The House voted early Wednesday to raise the debt ceiling by $2.5 trillion until 2023, just in time for the deadline set by the Treasury Department, potentially avoiding an economic crisis.
Lawmakers passed the bill, which increases the limit to close to $31 trillion, in a 221-209 vote with just one Republican, Rep. Adam Kinzinger (R-Ill.), voting yes.
The Senate had previously approved the measure in a 50-49 party-line vote late Tuesday afternoon with no GOP support after months of disagreements between Democrats and Republicans, with the latter refusing to help raise the Democrats’ “out-of-control spending spree.”
The bill now heads to President Joe Biden’s desk to be signed into law, ending months of back and forth between both parties and a potential U.S. default Treasury Secretary Janet Yellen had warned would be economically “catastrophic.”
Currently, federal debt is $28.9 trillion and the latest increase to the debt ceiling is the largest in recent history. After Republicans filibustered one effort to raise the debt ceiling through normal legislative means, leaders from both parties reached a deal to temporarily extend the debt ceiling until an agreement could be reached.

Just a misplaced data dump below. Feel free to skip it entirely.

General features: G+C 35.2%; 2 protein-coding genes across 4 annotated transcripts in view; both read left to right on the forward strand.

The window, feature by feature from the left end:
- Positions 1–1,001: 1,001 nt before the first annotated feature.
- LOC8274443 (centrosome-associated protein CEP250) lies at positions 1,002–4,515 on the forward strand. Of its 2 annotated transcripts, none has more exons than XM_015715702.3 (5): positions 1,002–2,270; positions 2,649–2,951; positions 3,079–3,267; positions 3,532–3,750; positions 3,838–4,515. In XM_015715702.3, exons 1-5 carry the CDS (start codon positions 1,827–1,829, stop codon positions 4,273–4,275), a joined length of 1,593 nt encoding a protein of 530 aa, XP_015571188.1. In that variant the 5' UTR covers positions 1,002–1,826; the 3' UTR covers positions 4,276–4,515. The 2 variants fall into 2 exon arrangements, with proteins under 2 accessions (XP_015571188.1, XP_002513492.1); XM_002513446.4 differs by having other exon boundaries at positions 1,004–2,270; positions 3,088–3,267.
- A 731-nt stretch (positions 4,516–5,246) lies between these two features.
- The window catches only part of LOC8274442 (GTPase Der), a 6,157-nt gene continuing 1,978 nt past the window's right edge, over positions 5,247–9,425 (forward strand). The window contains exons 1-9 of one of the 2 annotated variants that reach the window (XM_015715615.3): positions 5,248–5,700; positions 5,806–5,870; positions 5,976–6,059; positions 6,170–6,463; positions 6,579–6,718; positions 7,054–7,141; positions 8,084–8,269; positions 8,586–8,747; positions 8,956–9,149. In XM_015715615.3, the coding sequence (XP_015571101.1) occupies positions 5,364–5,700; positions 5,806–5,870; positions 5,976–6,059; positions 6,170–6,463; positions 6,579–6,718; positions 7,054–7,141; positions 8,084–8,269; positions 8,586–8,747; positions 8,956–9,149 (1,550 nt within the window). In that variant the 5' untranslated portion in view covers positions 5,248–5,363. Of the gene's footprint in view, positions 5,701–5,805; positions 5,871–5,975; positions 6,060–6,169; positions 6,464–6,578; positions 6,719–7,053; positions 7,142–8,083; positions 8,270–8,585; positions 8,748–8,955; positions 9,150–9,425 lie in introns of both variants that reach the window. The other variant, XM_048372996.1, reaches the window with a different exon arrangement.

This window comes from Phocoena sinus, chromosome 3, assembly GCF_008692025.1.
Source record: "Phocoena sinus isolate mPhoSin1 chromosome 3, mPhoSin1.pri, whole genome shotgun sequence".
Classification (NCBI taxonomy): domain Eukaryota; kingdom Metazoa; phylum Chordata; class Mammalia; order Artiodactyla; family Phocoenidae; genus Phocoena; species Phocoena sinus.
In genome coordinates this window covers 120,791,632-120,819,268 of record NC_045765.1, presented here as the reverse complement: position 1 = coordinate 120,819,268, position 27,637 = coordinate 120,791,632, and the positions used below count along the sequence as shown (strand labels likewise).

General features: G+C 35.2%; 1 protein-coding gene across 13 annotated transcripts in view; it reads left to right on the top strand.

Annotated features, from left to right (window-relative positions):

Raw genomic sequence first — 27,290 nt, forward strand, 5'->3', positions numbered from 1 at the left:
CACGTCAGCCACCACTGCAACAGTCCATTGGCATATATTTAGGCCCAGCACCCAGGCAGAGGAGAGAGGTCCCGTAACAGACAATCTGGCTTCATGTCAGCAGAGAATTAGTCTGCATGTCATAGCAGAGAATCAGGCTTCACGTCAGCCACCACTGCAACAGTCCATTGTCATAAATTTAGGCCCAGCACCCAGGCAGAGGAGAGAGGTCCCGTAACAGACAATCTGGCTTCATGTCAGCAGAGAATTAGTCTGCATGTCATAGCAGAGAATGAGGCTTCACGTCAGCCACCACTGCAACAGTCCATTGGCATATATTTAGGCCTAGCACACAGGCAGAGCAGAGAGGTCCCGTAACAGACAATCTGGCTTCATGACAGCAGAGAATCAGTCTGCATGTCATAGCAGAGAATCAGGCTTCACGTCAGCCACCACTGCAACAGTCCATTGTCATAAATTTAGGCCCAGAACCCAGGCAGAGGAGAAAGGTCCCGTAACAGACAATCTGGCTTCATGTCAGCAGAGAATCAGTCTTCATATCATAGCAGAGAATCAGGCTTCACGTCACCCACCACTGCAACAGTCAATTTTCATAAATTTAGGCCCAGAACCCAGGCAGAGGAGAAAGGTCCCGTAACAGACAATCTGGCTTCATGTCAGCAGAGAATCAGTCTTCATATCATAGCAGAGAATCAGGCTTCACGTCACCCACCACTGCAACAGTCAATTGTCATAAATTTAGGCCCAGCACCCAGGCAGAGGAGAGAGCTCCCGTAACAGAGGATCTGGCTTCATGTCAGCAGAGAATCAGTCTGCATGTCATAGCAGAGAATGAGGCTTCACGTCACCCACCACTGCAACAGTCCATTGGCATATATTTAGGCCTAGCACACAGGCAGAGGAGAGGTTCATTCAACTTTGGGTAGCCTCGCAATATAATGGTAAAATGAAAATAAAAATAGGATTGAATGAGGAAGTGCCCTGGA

Eventually, Senate Majority Leader Chuck Schumer (D-N.Y.) and Minority Leader Mitch McConnell (R-Ky.) arrived at a deal that changed Senate rules to allow Democrats to pass the measure with a simple majority rather than the 60 typically needed to overcome the filibuster.
Schumer said the increase would take borrowing into 2023, through next year’s Nov. 8 midterm elections, which will determine control of Congress.
“As I have said repeatedly, this is about paying debt accumulated by both parties, so I am pleased Republicans and Democrats came together to facilitate a process that has made addressing the debt ceiling possible. I want to thank the Republican Leader and all my Republican colleagues who reached out across the aisle in good faith to bring us to this point,” Schumer said on the floor.